Documenta will now be under increased government scrutiny in light of new accusations of anti-Semitism, Germany’s culture minister says
Documenta is an exhibition renowned for slowly burning its critical legacy, but the opening of its 15th edition earlier this month in Kassel (until September 25) has drawn backlash from politicians and media more close to a forest fire. In the most recent turn of events, a growing row over alleged anti-Semitism and racism at the exhibition, organized this year by the Indonesian collective ruangrupa, has prompted the German federal government to demand greater control of the five-year state-funded exhibition.
The latest scandal erupted last week, following the display of a 60ft banner by the Taring Padi collective, also from Indonesia, which was accused of containing an ‘anti-Semitic caricature of a Jewish person’ as well as derogatory references to the Mossad, the Israeli army. People’s justice (2002) has since been removed entirely from its dominant position on Friederichsplatz and its content is now being reviewed by Documenta and a team of independent sensitivity consultants. This measure is described as “excessive” by a member of the artistic team of Documenta, who wishes to remain anonymous. They wonder if the work would have been placed under such a high level of scrutiny if the artists were from the North.
A formal apology has since been issued by Documenta’s curators and artistic team. His Managing Director Sabine Schormann, who avoided being ousted despite calls for her dismissal from a number of Jewish groups, said she had not “fulfilled her promise” that “there would be no anti-Semitic content at the Documenta 15”, which “has no place in Germany”. Meanwhile, ruangrupa expressed regret for the “pain and fear” caused by the images and said that in consultation with Taring Padi, he supported the decision to remove the work.
But it seems that the damage is already done. On Friday, it was reported by the German newspaper Time that Claudia Roth, the country’s culture minister, released a document announcing plans to “reform” the exhibition’s governance and funding structure.
Currently, Roth said, “local responsibility” is disproportionate to the global importance of Documenta and that the federal government does not have “sufficient opportunity to participate.” Time reports. She said federal funds will now depend on greater “compulsory” influence from the government, as well as “international expertise”, which will involve the “plurality of German society, including the Central Council of Jews”. Roth assured The Spiegel that federal funding for Documenta would continue for the foreseeable future. She is currently in talks with Hesse’s Minister of Art, Angela Dorn, to carry out these reforms, according to Time.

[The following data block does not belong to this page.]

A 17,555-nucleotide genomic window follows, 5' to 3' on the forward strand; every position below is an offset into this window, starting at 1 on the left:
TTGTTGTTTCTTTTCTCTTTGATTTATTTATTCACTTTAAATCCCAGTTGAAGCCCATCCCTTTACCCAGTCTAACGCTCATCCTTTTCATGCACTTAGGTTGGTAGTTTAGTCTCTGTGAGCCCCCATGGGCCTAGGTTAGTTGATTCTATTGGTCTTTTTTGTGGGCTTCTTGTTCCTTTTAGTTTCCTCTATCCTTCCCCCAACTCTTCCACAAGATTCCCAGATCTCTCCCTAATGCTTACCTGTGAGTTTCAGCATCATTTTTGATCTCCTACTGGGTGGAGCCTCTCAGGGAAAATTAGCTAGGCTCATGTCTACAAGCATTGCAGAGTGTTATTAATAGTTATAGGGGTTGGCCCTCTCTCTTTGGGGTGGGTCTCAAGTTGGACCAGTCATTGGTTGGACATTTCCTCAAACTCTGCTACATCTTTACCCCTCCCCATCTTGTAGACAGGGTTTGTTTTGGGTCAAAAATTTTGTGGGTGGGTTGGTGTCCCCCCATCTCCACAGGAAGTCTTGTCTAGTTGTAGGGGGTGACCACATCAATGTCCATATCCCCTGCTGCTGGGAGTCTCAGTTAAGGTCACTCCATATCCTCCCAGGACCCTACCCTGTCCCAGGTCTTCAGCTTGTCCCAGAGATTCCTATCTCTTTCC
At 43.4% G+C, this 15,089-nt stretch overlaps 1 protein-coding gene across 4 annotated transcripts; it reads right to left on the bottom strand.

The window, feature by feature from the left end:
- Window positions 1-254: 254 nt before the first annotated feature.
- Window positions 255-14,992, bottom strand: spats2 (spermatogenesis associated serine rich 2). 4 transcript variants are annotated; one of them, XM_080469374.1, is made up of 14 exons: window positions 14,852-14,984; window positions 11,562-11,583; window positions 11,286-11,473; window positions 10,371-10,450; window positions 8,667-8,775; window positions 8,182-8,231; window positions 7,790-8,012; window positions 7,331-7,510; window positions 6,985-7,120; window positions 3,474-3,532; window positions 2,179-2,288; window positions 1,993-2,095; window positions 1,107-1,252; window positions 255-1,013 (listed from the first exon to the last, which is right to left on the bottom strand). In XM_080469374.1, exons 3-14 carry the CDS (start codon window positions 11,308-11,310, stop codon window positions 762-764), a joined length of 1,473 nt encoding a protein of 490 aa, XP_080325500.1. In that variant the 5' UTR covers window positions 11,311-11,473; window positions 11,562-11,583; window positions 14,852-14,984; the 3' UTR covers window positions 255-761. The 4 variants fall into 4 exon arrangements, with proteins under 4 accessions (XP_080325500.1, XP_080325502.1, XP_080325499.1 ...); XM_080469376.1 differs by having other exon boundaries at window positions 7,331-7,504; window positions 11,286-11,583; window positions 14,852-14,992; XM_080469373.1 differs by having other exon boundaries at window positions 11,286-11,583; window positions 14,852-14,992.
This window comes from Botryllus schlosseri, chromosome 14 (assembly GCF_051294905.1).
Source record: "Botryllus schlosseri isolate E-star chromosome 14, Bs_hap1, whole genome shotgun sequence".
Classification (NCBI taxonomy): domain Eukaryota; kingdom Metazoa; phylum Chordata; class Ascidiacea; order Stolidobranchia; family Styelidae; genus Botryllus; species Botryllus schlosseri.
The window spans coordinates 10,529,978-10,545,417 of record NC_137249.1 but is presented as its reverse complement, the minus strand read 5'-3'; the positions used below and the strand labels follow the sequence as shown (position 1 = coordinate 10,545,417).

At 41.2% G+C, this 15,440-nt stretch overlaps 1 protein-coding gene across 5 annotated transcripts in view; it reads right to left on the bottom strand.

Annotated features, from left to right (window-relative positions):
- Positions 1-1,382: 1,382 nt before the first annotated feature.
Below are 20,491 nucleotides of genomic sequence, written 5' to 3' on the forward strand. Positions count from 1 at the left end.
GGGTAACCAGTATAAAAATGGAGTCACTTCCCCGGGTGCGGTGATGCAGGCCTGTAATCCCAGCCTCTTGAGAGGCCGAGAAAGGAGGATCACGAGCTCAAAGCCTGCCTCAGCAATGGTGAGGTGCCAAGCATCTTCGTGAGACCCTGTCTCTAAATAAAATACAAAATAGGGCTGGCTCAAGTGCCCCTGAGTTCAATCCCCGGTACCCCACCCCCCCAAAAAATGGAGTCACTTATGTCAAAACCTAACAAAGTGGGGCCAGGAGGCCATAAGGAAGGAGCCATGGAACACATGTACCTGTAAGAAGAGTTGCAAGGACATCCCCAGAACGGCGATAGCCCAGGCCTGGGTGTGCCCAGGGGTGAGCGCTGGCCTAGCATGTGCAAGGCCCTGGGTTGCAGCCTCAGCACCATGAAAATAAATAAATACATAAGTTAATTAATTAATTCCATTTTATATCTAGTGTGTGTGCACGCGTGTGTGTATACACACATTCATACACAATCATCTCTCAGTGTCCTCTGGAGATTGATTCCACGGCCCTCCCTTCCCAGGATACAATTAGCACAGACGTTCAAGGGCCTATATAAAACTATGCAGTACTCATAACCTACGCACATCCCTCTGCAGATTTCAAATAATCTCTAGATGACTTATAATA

Roth, a Green Party politician nominated last year in German parliamentary elections, initially remained more neutral on accusations of anti-Semitism leveled at Documenta. When the exhibition was criticized by Jewish groups across Germany for giving a platform to a number of pro-Palestinian and pro-BDS artists, she defended “artistic license”. She has since denounced Tarang Padi’s work as anti-Semitic and “disturbing” in a statement last week, adding that her faith in the exhibit had been “betrayed”.
Currently, Documenta has a budget of over 40 million euros, the largest of any exhibition in Germany. In addition to ticket sales, it is financed by the following stakeholders: the city of Kassel, the State of Hesse and the German Federal Cultural Foundation. The latter, under the supervision of the Ministry of Culture, represents 4.5 M€. Its management is shared between these authorities and the artistic team of the exhibition. However, the balance of power between the four parties has changed since Documenta was founded in 1955.
In fact, Roth’s plan is not unprecedented and will bring Documenta closer to its pre-2018 structure, when the federal government had more control over the show. Four years ago, the former federal government decided to withdraw from Documenta’s supervisory board while partially financing the exhibition. This decision was a “mistake”, says Roth The Spiegeland should be cancelled.
“Documenta has a huge budget. It can be both a blessing and a curse,” said institutional finance expert Shwetal Patel. The arts journal. He co-organized a now very topical conference conference in Kassel on June 29– which was planned long before Roth’s most recent announcement – which will address the dual necessities and complications of public funding for the arts.
“The financial crises of the previous decade, Covid and current recession fears mean that sustained public funding for the arts is more precarious than ever. In this context, it is natural that the new government in Berlin (and its agencies) would want to review the way it funds the arts,” says Patel. “At this point, it’s also about optics. Documenta is an important tool of soft power for Germany and I imagine that its new government is keen to take a stand against any hint of intolerance.”
While Patel, who is one of the founding members of the Kochi Biennale, is reluctant to speculate on whether the current row could have been avoided with greater control from the federal government, he says it is clear other biennial type events that “government agencies and bureaucrats should not run arts organisations; this job should be left to a passionate and dedicated team that is embedded and invested in Kassel.